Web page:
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    Truecrypt Security Model

    Note to security researchers: If you intend to report a security issue or publish an attack
    on TrueCrypt, please make sure it does not disregard the security model of TrueCrypt
    described below. If it does, the attack (or security issue report) will be considered
    invalid/bogus.


    TrueCrypt is a computer software program whose primary purposes are to:

    Secure data by encrypting it before it is written to a disk.
    Decrypt encrypted data after it is read from the disk.


    TrueCrypt does not: (read info)

    http://www.truecrypt.org/docs/security-model


    Is TrueCrypt Audited Yet? Not Yet.

    http://istruecryptauditedyet.com/
     
  8. ams963

    ams963 Registered Member

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    Ah thank you. I've encrypted a non-system drive. But when I try to open the drive without mounting with Truecrypt this is what I get
    D.png

    How can I prevent unauthorized formatting?

    And, I'm given the choice of encrypting the Host Area or something like that during system encryption. Is it safe to do encrypt the Host Area which is usually hidden from the system which is sometimes used by some manufacturers to perform a system restore, system boot, etc. well that was what written on the truecrypt window.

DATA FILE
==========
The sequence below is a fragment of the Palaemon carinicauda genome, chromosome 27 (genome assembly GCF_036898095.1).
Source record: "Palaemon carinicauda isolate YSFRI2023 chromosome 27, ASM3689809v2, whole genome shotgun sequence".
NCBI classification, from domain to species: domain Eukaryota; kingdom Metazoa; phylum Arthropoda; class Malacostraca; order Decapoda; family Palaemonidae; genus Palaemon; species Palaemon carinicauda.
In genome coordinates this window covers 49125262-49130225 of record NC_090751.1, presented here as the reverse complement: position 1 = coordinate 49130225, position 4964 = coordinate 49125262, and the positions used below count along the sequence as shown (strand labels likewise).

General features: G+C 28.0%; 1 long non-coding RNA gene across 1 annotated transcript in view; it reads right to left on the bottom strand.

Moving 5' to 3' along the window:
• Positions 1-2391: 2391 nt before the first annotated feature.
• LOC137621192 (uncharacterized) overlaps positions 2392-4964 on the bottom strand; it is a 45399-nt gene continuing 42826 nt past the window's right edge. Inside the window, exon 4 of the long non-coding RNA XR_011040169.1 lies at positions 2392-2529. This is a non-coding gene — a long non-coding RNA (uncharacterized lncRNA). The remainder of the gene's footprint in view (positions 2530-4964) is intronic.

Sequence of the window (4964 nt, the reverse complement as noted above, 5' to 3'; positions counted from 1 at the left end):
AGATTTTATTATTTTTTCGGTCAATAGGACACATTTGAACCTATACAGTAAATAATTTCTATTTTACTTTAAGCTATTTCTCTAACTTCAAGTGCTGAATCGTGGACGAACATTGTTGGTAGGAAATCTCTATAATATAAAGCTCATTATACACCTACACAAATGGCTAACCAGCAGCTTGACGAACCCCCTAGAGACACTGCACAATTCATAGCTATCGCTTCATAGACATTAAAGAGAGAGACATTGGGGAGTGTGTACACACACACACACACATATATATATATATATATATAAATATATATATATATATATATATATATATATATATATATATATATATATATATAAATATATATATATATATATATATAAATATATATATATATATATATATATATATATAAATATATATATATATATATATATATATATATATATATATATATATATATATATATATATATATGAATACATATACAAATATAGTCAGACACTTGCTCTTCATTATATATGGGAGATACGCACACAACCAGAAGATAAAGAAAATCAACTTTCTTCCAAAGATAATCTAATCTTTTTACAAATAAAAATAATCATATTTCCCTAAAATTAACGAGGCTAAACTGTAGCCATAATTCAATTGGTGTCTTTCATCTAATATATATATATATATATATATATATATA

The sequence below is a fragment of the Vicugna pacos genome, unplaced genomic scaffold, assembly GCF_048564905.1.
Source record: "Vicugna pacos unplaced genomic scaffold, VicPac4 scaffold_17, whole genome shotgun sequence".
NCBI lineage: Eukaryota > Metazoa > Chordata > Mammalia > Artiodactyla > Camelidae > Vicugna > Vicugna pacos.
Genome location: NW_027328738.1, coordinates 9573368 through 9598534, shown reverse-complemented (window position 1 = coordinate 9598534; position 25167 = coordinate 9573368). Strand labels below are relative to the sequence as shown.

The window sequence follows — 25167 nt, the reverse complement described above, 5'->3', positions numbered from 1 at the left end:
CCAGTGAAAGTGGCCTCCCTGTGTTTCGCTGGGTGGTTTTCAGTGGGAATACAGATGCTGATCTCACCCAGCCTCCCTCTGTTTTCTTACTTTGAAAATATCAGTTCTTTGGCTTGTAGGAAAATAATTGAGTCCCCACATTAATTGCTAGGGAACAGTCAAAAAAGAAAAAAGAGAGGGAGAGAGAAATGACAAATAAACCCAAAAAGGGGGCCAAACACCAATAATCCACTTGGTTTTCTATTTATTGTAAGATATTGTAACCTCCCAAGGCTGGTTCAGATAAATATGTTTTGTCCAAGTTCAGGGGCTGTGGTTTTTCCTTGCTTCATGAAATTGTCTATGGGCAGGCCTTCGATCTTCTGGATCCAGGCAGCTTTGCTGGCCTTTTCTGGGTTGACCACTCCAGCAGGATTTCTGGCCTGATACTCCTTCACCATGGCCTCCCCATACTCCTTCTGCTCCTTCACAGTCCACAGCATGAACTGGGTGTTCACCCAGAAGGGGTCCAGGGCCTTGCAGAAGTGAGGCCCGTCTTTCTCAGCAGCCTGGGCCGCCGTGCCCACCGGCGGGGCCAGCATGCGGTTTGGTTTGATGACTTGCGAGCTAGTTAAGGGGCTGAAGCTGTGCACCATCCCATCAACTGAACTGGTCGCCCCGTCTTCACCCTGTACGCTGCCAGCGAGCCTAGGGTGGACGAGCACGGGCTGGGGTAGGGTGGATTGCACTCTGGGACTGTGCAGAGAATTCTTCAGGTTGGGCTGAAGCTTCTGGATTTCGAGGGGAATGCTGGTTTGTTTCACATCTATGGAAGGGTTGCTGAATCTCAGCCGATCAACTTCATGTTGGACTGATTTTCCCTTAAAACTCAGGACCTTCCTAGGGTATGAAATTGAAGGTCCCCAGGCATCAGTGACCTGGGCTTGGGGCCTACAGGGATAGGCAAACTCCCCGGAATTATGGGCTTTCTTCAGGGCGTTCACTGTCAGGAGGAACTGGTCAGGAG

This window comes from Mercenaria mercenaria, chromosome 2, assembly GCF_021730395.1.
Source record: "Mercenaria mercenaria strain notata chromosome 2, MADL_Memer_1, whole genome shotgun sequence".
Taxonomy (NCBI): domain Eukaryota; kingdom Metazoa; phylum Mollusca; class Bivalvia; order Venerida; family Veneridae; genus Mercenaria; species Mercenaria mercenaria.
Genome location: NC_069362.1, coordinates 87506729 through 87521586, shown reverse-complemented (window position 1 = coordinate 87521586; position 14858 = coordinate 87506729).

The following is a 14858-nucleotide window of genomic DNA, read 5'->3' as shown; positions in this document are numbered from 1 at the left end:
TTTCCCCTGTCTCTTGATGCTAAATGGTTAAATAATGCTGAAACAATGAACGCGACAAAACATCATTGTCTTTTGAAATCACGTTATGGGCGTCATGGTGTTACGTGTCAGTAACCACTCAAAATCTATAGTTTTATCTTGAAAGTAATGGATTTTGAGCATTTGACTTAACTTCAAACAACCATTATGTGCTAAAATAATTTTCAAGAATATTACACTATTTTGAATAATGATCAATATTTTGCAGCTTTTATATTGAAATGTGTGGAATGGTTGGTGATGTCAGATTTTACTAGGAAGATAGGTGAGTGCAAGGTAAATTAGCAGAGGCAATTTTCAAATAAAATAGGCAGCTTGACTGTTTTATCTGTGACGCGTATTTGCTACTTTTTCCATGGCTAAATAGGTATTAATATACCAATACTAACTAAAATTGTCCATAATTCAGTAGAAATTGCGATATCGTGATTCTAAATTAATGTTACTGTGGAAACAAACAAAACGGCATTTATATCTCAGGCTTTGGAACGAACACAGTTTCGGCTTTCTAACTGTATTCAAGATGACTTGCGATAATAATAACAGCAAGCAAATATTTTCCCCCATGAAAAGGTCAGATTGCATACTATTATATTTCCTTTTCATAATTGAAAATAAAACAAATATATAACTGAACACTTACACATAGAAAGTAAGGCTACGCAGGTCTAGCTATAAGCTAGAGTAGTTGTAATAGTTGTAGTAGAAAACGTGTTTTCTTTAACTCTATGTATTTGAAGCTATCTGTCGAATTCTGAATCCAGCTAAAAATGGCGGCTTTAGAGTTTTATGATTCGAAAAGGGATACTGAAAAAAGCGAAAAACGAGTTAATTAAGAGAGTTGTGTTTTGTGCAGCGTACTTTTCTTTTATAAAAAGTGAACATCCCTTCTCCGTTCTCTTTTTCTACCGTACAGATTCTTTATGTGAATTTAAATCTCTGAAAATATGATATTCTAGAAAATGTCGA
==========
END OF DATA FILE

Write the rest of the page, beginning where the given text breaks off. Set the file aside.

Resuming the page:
Also when encrypting the system, truecrypt proceeds to creating a truecrypt rescue disk with a DVD or flash drive. Is it ok to do that? I'm not given any options. Truecrypt will make the trd before it proceeds with system encryption.
     
  9. ams963

    ams963 Registered Member

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    What do they mean? I've only encrypted a non-system drive/partition. So does that mean if I let another person use my computer from my administrator account, that person could get the data on the encrypted drive? Or even if I let the person use from a local account, the person could still get the data?
     
  10. chiraldude

    chiraldude Registered Member

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    You can remove the drive letter from your D: drive.
    Go to disk management, right click on your D: drive, select change drive letter and paths, click the Remove button. This only removes the letter, nothing else. Truecrypt will still see it for mounting.

    For your security questions, just remember that once a container is mounted, it behaves as though there is no encryption. Anyone with permission to access your system can access the encrypted data when mounted.
    To keep your data most secure, unmount the TC container when you walk away from your machine or even when you hibernate.
     
  11. ams963

    ams963 Registered Member

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    @chiraldude
    Thanks a lot. That's exactly what I was looking for. :D

    When encrypting system drive, is it okay to proceed with the following steps?

    Untitled.png

    45.png
     
    Last edited: Mar 3, 2014